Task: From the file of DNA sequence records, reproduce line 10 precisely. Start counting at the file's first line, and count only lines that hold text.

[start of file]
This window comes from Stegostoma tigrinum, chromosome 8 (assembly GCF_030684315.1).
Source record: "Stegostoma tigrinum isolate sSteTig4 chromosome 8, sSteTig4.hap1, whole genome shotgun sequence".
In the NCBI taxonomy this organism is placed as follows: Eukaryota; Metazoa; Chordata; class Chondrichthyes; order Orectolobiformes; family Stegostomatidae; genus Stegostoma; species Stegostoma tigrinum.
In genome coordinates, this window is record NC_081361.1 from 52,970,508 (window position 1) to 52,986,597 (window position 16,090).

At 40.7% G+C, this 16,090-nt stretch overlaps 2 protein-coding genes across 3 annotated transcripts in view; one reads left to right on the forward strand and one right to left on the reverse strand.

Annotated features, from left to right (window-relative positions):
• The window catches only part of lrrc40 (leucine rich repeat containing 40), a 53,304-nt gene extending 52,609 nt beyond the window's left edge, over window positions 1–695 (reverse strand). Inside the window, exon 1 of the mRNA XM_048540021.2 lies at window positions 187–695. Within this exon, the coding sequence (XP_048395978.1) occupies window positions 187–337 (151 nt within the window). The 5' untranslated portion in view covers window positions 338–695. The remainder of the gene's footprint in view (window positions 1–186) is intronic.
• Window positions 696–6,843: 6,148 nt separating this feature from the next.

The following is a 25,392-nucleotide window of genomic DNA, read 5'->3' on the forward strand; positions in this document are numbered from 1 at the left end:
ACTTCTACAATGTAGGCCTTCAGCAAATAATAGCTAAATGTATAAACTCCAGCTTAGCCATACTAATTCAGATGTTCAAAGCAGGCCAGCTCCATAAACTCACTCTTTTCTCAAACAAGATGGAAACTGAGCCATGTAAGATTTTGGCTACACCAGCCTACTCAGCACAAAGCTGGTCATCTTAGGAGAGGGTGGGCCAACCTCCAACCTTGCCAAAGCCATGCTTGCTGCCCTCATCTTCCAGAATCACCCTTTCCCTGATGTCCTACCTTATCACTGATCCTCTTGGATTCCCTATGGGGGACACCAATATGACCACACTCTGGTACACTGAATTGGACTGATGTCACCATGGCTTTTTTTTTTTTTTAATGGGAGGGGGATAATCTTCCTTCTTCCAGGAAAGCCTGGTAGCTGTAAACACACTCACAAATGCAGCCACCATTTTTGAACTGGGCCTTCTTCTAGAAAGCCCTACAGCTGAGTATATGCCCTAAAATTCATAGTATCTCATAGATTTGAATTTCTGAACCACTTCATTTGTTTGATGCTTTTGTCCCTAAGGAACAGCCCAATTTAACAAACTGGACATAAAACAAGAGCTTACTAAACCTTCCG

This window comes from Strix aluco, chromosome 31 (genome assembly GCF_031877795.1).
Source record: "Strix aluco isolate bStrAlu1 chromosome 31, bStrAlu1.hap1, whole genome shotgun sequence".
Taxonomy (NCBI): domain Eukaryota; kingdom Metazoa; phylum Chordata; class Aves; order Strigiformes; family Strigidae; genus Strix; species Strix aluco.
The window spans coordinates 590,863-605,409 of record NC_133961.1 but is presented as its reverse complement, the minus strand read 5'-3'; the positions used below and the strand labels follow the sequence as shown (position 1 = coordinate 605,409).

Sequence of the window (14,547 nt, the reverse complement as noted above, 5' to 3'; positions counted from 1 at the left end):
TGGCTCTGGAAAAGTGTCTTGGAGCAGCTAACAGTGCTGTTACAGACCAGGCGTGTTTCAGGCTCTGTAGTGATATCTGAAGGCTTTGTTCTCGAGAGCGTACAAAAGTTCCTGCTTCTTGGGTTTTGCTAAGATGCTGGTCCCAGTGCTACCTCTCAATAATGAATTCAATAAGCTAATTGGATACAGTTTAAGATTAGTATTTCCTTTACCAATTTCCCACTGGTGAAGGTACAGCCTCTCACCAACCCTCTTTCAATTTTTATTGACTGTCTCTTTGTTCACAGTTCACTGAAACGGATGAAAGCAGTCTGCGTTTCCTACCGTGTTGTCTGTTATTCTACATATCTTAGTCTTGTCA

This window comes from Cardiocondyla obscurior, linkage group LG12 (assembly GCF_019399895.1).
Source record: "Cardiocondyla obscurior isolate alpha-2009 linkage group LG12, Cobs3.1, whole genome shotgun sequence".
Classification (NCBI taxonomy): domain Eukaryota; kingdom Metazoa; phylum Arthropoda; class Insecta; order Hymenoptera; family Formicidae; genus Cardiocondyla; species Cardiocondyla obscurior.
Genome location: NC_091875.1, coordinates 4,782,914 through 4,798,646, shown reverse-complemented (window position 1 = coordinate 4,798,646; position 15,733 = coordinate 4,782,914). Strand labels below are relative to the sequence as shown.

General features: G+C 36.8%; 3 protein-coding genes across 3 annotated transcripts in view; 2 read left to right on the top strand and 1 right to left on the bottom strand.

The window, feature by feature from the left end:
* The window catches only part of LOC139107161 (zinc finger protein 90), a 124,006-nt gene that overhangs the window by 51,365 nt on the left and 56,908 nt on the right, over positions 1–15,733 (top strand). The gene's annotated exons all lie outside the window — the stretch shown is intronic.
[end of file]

ACTTCTACAATGTAGGCCTTCAGCAAATAATAGCTAAATGTATAAACTCCAGCTTAGCCATACTAATTCAGATGTTCAAAGCAGGCCAGCTCCATAAACTCACTCTTTTCTCAAACAAGATGGAAACTGAGCCATGTAAGATTTTGGCTACACCAGCCTACTCAGCACAAAGCTGGTCATCTTAGGAGAGGGTGGGCCAACCTCCAACCTTGCCAAAGCCATGCTTGCTGCCCTCATCTTCCAGAATCACCCTTTCCCTGATGTCCTACCTTATCACTGATCCTCTTGGATTCCCTATGGGGGACACCAATATGACCACACTCTGGTACACTGAATTGGACTGATGTCACCATGGCTTTTTTTTTTTTTTAATGGGAGGGGGATAATCTTCCTTCTTCCAGGAAAGCCTGGTAGCTGTAAACACACTCACAAATGCAGCCACCATTTTTGAACTGGGCCTTCTTCTAGAAAGCCCTACAGCTGAGTATATGCCCTAAAATTCATAGTATCTCATAGATTTGAATTTCTGAACCACTTCATTTGTTTGATGCTTTTGTCCCTAAGGAACAGCCCAATTTAACAAACTGGACATAAAACAAGAGCTTACTAAACCTTCCG